It’s every informal diamond digger’s dream – to find a giant diamond; the rock that will banish their family’s poverty and set their family free.
For Pastor Emmanuel Momoh, this dream has just come true.
Last week, Momoh, an independent miner in Sierra Leone’s Kono district, uncovered a 709.48ct diamond, believed to be the 13th largest rough diamond ever found.
After having the stone positively identified as a diamond by a local diamond dealer, Momoh did what few others would have done – he handed the diamond over to the government.
Sierra Leone emerged from a decade-long civil war in 2002 and government officials, as is the case with many African countries, are viewed suspiciously by residents of the country. Many people, having made a discovery like Momoh, would simply have smuggled the diamond out of the country, to sell it elsewhere and avoid paying taxes.
Momoh, however, took the ethical route and the stone was presented to Sierra Leone’s President Ernest Bai Koroma. “I believe a diamond like this should be publicly sold in the country so that we know the value of it, what is due to the government and what is due to the people so that everyone can have their share,” Mr. Koroma said, as he attempted to allay the fears of those who feel the government will take advantage of Momoh’s goodwill.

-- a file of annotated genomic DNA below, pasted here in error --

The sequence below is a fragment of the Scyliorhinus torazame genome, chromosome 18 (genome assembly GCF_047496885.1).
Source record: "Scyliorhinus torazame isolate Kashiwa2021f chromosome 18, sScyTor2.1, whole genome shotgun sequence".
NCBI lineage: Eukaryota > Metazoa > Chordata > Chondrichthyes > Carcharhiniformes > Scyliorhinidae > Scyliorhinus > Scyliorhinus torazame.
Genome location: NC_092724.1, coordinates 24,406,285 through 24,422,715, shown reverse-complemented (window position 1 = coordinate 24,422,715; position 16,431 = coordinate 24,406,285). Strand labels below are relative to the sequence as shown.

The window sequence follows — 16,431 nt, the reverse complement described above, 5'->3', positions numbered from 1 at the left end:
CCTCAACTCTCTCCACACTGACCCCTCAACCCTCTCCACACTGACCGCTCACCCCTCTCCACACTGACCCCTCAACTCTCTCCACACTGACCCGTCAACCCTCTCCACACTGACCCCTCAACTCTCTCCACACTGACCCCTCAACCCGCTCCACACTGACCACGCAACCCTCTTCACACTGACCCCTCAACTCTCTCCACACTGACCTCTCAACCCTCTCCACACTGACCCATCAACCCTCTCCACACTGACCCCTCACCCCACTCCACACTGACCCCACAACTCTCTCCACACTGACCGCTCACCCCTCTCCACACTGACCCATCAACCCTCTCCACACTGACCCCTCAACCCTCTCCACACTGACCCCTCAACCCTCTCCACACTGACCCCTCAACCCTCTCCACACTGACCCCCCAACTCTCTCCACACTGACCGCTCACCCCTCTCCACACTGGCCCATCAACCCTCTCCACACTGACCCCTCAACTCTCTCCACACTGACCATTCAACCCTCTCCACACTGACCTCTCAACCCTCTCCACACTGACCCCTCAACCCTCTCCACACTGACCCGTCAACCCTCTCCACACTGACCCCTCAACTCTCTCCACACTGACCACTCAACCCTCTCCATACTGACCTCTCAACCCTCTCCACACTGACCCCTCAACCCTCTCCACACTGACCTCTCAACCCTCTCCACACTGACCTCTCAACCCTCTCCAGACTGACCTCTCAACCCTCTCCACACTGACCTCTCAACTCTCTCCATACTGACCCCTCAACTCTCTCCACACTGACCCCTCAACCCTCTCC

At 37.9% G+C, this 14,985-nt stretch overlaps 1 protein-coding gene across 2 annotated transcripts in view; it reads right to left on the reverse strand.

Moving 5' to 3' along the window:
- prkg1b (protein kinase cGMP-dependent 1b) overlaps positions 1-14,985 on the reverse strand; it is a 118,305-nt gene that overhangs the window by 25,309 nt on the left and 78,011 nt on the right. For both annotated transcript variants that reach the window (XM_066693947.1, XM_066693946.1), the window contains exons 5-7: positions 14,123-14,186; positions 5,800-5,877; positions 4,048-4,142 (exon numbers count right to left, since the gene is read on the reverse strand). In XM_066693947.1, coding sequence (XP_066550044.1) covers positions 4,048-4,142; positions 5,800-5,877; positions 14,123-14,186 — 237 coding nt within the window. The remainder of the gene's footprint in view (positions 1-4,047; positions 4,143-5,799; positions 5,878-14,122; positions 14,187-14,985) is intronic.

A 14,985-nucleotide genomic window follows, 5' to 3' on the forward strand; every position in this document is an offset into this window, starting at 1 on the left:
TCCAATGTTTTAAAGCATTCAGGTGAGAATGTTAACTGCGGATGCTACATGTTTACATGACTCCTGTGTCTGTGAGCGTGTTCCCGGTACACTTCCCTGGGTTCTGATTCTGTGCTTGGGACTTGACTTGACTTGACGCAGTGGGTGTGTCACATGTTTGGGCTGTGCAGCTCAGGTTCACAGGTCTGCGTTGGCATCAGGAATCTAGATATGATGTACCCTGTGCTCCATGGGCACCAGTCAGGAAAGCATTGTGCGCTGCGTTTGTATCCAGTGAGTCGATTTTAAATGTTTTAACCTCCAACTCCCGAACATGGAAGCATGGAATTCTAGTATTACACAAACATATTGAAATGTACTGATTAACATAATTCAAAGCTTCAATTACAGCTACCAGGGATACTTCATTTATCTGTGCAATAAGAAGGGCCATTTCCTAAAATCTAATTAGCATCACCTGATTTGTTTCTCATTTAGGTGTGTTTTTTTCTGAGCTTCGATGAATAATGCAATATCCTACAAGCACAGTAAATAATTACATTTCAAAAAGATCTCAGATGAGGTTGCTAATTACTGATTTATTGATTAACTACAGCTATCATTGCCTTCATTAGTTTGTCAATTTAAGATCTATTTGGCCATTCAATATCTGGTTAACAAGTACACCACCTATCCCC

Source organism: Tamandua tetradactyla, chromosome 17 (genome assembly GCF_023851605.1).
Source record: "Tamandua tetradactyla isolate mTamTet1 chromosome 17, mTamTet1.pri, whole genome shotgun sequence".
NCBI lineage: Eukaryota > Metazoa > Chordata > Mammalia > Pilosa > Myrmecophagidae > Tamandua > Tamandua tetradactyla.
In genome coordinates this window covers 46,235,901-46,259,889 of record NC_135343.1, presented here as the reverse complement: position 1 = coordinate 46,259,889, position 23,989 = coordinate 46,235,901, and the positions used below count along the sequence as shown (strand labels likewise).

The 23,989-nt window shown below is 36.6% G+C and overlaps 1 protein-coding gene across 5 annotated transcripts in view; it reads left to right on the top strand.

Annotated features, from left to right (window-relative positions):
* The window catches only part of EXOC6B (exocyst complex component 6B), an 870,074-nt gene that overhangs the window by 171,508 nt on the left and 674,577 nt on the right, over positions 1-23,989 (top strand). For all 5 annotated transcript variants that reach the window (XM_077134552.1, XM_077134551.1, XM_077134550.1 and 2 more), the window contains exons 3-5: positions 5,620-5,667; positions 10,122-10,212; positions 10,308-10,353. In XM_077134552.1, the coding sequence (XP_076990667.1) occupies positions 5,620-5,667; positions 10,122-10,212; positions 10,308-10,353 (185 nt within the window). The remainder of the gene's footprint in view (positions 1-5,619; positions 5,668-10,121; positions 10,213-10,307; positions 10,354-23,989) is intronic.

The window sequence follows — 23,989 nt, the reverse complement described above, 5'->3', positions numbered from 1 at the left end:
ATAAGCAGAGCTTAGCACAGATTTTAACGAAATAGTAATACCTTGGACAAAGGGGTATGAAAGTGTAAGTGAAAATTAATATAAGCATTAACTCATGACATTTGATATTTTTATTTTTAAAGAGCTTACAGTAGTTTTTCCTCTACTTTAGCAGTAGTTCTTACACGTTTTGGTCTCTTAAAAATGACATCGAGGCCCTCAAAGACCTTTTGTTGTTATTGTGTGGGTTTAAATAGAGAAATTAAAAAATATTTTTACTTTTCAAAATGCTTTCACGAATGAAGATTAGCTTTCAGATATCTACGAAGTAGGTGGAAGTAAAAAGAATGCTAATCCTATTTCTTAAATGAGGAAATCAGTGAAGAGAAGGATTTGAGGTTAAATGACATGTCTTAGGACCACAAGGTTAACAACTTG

Authorities in Sierra Leone have now announced that the diamond will be sold by international tender. Potential buyers can view the stone at the Bank of Sierra Leone for a week, starting Wednesday 29th March.
President Koroma has noted the selling process will be transparent and that the highest bidder will win the stone, subject to a reserve price. He has also stressed the importance of selling it within the country for the benefit of the nation.
Sealed offers on the diamond will be opened in front of all bidders on the 6th April. The reserve price is unknown and estimates as to what the diamond will fetch are varied, but Momoh is certain of one thing – any money he generates will go straight back to Kono, where he was born, to develop his mining business, support his wife and three children, and to the local community where so many live in desperate circumstances.